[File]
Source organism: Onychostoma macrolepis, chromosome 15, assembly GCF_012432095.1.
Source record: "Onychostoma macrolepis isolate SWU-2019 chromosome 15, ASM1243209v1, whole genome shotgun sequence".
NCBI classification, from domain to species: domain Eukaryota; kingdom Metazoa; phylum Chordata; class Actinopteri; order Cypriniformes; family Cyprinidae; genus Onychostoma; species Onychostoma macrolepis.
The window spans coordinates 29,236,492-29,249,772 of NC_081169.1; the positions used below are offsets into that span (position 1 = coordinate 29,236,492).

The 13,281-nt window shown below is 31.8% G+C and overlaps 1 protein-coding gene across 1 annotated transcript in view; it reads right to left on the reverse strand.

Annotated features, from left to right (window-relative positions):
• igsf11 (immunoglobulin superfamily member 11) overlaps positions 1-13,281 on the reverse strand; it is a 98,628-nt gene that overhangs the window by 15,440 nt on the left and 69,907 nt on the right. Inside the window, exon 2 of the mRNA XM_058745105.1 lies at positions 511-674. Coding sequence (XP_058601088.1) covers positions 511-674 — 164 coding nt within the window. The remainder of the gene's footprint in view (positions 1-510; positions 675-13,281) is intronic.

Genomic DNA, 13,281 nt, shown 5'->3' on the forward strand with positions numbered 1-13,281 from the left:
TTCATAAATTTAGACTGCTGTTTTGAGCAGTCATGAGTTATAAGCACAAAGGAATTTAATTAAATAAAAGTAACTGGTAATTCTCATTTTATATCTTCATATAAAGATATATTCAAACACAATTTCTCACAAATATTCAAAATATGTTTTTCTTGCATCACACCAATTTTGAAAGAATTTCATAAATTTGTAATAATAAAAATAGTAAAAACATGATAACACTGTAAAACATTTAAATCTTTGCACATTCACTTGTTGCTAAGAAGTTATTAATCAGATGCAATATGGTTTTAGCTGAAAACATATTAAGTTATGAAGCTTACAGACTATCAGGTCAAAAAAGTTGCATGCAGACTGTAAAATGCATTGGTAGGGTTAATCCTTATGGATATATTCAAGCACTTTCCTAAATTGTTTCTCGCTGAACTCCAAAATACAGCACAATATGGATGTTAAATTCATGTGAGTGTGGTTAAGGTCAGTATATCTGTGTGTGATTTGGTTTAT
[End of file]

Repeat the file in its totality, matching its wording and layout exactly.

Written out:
Source organism: Onychostoma macrolepis, chromosome 15, assembly GCF_012432095.1.
Source record: "Onychostoma macrolepis isolate SWU-2019 chromosome 15, ASM1243209v1, whole genome shotgun sequence".
NCBI classification, from domain to species: domain Eukaryota; kingdom Metazoa; phylum Chordata; class Actinopteri; order Cypriniformes; family Cyprinidae; genus Onychostoma; species Onychostoma macrolepis.
The window spans coordinates 29,236,492-29,249,772 of NC_081169.1; the positions used below are offsets into that span (position 1 = coordinate 29,236,492).

The 13,281-nt window shown below is 31.8% G+C and overlaps 1 protein-coding gene across 1 annotated transcript in view; it reads right to left on the reverse strand.

Annotated features, from left to right (window-relative positions):
• igsf11 (immunoglobulin superfamily member 11) overlaps positions 1-13,281 on the reverse strand; it is a 98,628-nt gene that overhangs the window by 15,440 nt on the left and 69,907 nt on the right. Inside the window, exon 2 of the mRNA XM_058745105.1 lies at positions 511-674. Coding sequence (XP_058601088.1) covers positions 511-674 — 164 coding nt within the window. The remainder of the gene's footprint in view (positions 1-510; positions 675-13,281) is intronic.

Genomic DNA, 13,281 nt, shown 5'->3' on the forward strand with positions numbered 1-13,281 from the left:
TTCATAAATTTAGACTGCTGTTTTGAGCAGTCATGAGTTATAAGCACAAAGGAATTTAATTAAATAAAAGTAACTGGTAATTCTCATTTTATATCTTCATATAAAGATATATTCAAACACAATTTCTCACAAATATTCAAAATATGTTTTTCTTGCATCACACCAATTTTGAAAGAATTTCATAAATTTGTAATAATAAAAATAGTAAAAACATGATAACACTGTAAAACATTTAAATCTTTGCACATTCACTTGTTGCTAAGAAGTTATTAATCAGATGCAATATGGTTTTAGCTGAAAACATATTAAGTTATGAAGCTTACAGACTATCAGGTCAAAAAAGTTGCATGCAGACTGTAAAATGCATTGGTAGGGTTAATCCTTATGGATATATTCAAGCACTTTCCTAAATTGTTTCTCGCTGAACTCCAAAATACAGCACAATATGGATGTTAAATTCATGTGAGTGTGGTTAAGGTCAGTATATCTGTGTGTGATTTGGTTTAT